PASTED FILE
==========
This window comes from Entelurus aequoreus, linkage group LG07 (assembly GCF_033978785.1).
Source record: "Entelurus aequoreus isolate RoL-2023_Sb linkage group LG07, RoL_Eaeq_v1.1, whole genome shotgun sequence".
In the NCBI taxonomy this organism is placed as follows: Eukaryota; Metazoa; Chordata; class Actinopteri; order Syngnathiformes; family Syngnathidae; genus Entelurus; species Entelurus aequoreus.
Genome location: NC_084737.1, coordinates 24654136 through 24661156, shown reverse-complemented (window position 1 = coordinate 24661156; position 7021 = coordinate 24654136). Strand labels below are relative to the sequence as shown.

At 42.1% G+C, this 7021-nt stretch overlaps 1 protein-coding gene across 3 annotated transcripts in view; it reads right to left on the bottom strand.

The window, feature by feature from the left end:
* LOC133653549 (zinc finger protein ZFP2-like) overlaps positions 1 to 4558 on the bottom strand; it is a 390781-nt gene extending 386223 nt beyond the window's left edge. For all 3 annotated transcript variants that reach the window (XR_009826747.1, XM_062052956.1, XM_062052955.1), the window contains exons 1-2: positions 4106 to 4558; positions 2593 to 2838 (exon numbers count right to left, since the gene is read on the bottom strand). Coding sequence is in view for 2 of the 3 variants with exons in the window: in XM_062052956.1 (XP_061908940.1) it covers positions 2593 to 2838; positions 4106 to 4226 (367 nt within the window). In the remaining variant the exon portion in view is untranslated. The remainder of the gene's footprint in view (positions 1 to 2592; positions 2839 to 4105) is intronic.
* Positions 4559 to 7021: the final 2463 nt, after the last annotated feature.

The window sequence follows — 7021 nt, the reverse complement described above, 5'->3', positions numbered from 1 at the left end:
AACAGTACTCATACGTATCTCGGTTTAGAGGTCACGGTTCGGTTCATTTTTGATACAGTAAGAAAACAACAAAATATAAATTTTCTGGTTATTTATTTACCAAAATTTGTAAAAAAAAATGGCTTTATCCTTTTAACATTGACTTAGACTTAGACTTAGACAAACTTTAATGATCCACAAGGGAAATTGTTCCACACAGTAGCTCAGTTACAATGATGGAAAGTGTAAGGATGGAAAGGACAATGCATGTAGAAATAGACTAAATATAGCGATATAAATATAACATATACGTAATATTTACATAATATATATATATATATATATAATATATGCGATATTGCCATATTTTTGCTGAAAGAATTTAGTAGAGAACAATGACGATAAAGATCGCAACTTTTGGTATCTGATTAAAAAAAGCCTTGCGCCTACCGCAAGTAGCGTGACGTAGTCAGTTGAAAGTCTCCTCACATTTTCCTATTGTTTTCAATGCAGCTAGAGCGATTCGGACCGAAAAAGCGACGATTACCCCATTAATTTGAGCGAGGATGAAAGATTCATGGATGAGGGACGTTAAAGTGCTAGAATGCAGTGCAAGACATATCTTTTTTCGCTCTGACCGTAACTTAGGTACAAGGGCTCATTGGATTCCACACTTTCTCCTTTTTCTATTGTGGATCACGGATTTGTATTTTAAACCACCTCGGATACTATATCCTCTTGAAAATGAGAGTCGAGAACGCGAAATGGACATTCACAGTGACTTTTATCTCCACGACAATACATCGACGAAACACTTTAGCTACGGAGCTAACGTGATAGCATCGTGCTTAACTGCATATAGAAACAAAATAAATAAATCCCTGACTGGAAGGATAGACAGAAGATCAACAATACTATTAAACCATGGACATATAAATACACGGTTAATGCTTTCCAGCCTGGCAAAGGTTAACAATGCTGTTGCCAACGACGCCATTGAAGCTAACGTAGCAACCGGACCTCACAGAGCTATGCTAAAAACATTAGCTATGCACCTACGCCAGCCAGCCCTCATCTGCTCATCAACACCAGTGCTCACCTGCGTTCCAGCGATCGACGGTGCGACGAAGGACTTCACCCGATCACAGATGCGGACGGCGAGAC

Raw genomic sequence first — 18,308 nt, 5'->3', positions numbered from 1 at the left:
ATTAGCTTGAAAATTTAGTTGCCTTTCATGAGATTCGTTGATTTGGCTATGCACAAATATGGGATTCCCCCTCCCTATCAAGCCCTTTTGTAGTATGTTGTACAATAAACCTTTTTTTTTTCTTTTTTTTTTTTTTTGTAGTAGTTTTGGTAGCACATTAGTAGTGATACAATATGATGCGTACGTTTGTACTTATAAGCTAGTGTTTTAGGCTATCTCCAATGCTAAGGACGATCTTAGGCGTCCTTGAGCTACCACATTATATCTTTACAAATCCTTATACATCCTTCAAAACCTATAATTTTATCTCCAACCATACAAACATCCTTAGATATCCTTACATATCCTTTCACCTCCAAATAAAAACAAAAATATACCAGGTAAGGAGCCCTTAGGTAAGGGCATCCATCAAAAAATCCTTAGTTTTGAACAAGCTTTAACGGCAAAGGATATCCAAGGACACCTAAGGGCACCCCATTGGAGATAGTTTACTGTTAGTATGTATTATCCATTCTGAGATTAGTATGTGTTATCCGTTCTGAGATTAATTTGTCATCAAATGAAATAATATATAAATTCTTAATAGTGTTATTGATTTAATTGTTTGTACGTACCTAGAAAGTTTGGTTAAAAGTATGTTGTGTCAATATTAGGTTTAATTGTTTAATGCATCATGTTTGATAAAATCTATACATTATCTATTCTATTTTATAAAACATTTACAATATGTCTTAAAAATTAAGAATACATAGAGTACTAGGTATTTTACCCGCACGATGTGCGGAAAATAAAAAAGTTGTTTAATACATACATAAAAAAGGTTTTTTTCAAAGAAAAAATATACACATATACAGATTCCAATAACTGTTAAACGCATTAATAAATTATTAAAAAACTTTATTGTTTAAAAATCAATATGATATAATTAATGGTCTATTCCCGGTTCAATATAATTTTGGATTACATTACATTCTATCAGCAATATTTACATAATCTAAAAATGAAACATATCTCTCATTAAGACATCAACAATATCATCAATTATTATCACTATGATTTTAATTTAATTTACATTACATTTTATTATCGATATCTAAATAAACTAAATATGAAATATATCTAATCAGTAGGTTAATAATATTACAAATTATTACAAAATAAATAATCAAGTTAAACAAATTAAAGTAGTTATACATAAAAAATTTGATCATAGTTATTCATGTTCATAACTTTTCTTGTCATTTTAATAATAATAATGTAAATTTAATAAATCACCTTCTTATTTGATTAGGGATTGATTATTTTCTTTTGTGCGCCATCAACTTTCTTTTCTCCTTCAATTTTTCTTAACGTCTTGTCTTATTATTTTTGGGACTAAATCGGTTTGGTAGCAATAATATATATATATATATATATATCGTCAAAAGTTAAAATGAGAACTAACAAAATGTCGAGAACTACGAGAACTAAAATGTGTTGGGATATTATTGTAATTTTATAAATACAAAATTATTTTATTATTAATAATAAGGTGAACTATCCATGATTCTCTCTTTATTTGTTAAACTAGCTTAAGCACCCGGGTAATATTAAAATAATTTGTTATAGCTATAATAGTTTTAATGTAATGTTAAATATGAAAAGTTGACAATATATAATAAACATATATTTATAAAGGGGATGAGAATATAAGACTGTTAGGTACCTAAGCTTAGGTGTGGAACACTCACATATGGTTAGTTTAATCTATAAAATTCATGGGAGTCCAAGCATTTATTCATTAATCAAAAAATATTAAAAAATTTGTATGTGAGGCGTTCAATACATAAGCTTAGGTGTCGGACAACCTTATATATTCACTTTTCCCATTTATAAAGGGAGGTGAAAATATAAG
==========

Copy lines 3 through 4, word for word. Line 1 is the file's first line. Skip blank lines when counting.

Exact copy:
In the NCBI taxonomy this organism is placed as follows: Eukaryota; Metazoa; Chordata; class Actinopteri; order Syngnathiformes; family Syngnathidae; genus Entelurus; species Entelurus aequoreus.
Genome location: NC_084737.1, coordinates 24654136 through 24661156, shown reverse-complemented (window position 1 = coordinate 24661156; position 7021 = coordinate 24654136). Strand labels below are relative to the sequence as shown.